top of page

Looking after people with LTC needs is often complex and can involve, in addition to unpaid carers, a large number of agencies and professionals. The effective coordination of this activity is key to improving the efficiency of the care system and to providing truly personalised support.


Across EU countries, system reforms are being implemented to increase the degree of “integration” of care. These new models include new payment structures, the use of performance-related incentives, and different structures for commissioning and providing services. It is believed the incentives introduced as a result will lead to better coordination of the different elements of the health and social care system, and ultimately to improving the wellbeing of patients and their families, the efficiency of the agencies involved in the delivery of care, and to reducing system costs.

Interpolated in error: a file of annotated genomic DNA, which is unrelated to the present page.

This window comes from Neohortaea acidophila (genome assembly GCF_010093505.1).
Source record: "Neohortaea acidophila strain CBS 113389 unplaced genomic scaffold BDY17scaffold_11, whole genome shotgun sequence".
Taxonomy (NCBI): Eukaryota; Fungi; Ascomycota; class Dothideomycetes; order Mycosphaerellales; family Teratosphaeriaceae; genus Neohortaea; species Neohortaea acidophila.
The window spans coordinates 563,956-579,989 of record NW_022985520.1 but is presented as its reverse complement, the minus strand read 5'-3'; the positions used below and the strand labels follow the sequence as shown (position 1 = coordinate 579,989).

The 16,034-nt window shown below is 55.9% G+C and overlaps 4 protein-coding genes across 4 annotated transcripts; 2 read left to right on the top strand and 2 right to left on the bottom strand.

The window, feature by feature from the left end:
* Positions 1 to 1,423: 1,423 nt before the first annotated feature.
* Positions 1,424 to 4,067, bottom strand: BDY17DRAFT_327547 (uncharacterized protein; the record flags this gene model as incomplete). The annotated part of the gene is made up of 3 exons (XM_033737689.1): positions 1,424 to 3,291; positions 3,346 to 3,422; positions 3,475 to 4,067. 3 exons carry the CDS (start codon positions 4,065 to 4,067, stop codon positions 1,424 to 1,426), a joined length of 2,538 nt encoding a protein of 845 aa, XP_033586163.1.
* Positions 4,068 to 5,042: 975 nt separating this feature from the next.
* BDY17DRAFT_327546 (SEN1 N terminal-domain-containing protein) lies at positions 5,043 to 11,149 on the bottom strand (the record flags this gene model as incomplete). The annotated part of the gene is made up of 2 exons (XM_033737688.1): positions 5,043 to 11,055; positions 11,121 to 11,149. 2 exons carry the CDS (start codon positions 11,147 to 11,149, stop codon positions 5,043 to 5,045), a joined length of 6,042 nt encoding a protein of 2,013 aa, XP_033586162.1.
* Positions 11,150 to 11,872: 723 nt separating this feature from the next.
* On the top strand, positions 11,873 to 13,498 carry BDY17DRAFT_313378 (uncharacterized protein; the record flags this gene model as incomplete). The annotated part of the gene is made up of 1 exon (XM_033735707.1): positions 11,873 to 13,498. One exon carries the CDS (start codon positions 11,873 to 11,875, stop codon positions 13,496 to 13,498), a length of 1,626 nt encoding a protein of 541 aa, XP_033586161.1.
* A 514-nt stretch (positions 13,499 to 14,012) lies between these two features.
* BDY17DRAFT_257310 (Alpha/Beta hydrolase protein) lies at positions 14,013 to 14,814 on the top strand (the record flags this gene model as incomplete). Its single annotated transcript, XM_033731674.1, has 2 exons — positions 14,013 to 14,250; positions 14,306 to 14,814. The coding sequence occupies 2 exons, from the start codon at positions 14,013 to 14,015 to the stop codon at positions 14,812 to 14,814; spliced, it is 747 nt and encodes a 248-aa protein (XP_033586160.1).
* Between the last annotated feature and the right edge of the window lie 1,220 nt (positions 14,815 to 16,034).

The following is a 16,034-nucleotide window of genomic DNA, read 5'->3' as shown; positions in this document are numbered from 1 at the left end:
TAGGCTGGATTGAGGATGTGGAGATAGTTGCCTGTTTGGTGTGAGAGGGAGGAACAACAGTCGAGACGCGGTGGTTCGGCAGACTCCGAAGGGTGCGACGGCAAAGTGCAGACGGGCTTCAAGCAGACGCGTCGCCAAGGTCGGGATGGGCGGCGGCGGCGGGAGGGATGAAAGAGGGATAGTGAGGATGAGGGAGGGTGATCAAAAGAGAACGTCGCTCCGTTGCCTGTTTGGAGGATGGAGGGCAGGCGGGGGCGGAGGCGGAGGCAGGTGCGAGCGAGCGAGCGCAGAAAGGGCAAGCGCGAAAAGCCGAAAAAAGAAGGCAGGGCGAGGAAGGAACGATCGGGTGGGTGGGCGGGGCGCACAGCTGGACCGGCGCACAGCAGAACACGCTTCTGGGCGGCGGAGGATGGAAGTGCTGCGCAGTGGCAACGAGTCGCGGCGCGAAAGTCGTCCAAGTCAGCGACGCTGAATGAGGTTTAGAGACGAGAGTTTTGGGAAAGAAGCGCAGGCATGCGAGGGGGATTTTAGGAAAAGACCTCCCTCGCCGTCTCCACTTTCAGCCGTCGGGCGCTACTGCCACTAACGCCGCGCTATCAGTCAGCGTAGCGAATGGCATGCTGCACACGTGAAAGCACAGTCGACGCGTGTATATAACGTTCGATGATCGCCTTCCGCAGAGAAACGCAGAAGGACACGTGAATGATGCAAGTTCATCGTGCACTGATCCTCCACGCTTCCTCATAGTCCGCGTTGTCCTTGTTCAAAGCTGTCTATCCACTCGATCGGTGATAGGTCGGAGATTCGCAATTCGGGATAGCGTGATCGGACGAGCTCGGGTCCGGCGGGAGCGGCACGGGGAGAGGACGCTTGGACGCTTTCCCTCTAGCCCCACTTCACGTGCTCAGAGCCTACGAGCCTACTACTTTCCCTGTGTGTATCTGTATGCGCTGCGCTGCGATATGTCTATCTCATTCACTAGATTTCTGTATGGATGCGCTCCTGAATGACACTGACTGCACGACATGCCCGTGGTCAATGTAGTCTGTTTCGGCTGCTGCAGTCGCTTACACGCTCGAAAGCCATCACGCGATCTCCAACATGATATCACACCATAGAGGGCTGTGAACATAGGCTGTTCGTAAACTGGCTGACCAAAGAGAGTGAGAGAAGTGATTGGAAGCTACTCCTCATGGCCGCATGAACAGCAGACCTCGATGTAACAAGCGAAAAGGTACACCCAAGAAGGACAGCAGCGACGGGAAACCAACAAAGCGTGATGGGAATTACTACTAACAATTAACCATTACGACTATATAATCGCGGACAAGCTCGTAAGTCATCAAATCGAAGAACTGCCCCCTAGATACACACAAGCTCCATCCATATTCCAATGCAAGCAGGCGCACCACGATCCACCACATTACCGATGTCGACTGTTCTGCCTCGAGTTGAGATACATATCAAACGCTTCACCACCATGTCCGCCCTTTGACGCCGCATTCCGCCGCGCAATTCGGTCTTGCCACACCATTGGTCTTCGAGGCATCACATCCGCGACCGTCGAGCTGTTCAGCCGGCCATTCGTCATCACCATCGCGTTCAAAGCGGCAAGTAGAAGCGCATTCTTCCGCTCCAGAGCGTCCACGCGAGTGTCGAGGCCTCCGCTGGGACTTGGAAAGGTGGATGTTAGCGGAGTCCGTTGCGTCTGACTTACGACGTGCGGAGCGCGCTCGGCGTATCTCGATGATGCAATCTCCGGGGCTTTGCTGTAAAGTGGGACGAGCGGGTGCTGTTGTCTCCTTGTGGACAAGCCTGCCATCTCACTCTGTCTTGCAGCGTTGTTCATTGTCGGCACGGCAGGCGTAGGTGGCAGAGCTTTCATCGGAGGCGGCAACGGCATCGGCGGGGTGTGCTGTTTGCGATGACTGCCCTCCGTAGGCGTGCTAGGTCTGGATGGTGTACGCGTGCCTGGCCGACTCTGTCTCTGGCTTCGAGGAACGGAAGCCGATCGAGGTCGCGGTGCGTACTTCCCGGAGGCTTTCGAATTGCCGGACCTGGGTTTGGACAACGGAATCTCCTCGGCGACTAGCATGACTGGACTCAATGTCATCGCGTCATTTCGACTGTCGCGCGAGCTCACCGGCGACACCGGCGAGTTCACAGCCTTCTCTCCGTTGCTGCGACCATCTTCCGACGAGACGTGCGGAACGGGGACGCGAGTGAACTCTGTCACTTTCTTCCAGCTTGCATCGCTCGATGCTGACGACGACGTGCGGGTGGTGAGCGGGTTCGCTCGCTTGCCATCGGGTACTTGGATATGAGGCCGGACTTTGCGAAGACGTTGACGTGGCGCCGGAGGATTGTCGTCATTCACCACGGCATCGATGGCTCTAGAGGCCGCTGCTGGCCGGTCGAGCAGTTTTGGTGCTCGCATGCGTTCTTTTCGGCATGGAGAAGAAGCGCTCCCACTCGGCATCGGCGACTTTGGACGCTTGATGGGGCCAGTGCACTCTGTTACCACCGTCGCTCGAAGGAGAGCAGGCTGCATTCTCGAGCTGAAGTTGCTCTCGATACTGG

However, the available evidence about how these systems work and about their impact on costs and outcomes is limited and fragmented. As a result, it remains unclear how to design optimal incentive mechanisms to improve coordination of care.

What strategies can maximise coordination in care provision? 

bottom of page